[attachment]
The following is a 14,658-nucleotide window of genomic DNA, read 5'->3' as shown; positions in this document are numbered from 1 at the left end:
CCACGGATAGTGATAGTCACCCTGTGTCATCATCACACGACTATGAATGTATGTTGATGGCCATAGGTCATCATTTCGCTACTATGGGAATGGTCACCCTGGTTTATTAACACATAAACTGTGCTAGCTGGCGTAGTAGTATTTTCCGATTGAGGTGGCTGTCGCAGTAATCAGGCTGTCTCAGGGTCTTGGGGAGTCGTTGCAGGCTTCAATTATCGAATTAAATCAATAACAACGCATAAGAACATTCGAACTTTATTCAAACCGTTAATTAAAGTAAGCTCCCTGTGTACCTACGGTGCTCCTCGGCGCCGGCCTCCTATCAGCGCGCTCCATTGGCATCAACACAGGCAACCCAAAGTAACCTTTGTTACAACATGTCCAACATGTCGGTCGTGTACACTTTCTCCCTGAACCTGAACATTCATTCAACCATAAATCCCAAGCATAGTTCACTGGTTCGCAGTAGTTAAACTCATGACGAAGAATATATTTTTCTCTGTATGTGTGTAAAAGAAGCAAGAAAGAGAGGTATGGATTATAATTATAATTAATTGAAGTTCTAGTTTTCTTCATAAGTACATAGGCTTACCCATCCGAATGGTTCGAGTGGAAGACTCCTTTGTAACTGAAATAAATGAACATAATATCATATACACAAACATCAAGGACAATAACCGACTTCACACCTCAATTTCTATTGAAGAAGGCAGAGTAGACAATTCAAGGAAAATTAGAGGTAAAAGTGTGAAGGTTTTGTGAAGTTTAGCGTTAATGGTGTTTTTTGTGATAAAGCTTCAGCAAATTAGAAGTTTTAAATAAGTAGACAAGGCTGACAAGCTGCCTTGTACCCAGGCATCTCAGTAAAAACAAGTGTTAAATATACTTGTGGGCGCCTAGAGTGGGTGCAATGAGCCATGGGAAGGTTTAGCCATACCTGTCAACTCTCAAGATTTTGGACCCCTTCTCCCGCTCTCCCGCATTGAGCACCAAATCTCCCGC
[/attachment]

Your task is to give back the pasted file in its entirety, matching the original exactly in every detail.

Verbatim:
The following is a 14,658-nucleotide window of genomic DNA, read 5'->3' as shown; positions in this document are numbered from 1 at the left end:
CCACGGATAGTGATAGTCACCCTGTGTCATCATCACACGACTATGAATGTATGTTGATGGCCATAGGTCATCATTTCGCTACTATGGGAATGGTCACCCTGGTTTATTAACACATAAACTGTGCTAGCTGGCGTAGTAGTATTTTCCGATTGAGGTGGCTGTCGCAGTAATCAGGCTGTCTCAGGGTCTTGGGGAGTCGTTGCAGGCTTCAATTATCGAATTAAATCAATAACAACGCATAAGAACATTCGAACTTTATTCAAACCGTTAATTAAAGTAAGCTCCCTGTGTACCTACGGTGCTCCTCGGCGCCGGCCTCCTATCAGCGCGCTCCATTGGCATCAACACAGGCAACCCAAAGTAACCTTTGTTACAACATGTCCAACATGTCGGTCGTGTACACTTTCTCCCTGAACCTGAACATTCATTCAACCATAAATCCCAAGCATAGTTCACTGGTTCGCAGTAGTTAAACTCATGACGAAGAATATATTTTTCTCTGTATGTGTGTAAAAGAAGCAAGAAAGAGAGGTATGGATTATAATTATAATTAATTGAAGTTCTAGTTTTCTTCATAAGTACATAGGCTTACCCATCCGAATGGTTCGAGTGGAAGACTCCTTTGTAACTGAAATAAATGAACATAATATCATATACACAAACATCAAGGACAATAACCGACTTCACACCTCAATTTCTATTGAAGAAGGCAGAGTAGACAATTCAAGGAAAATTAGAGGTAAAAGTGTGAAGGTTTTGTGAAGTTTAGCGTTAATGGTGTTTTTTGTGATAAAGCTTCAGCAAATTAGAAGTTTTAAATAAGTAGACAAGGCTGACAAGCTGCCTTGTACCCAGGCATCTCAGTAAAAACAAGTGTTAAATATACTTGTGGGCGCCTAGAGTGGGTGCAATGAGCCATGGGAAGGTTTAGCCATACCTGTCAACTCTCAAGATTTTGGACCCCTTCTCCCGCTCTCCCGCATTGAGCACCAAATCTCCCGC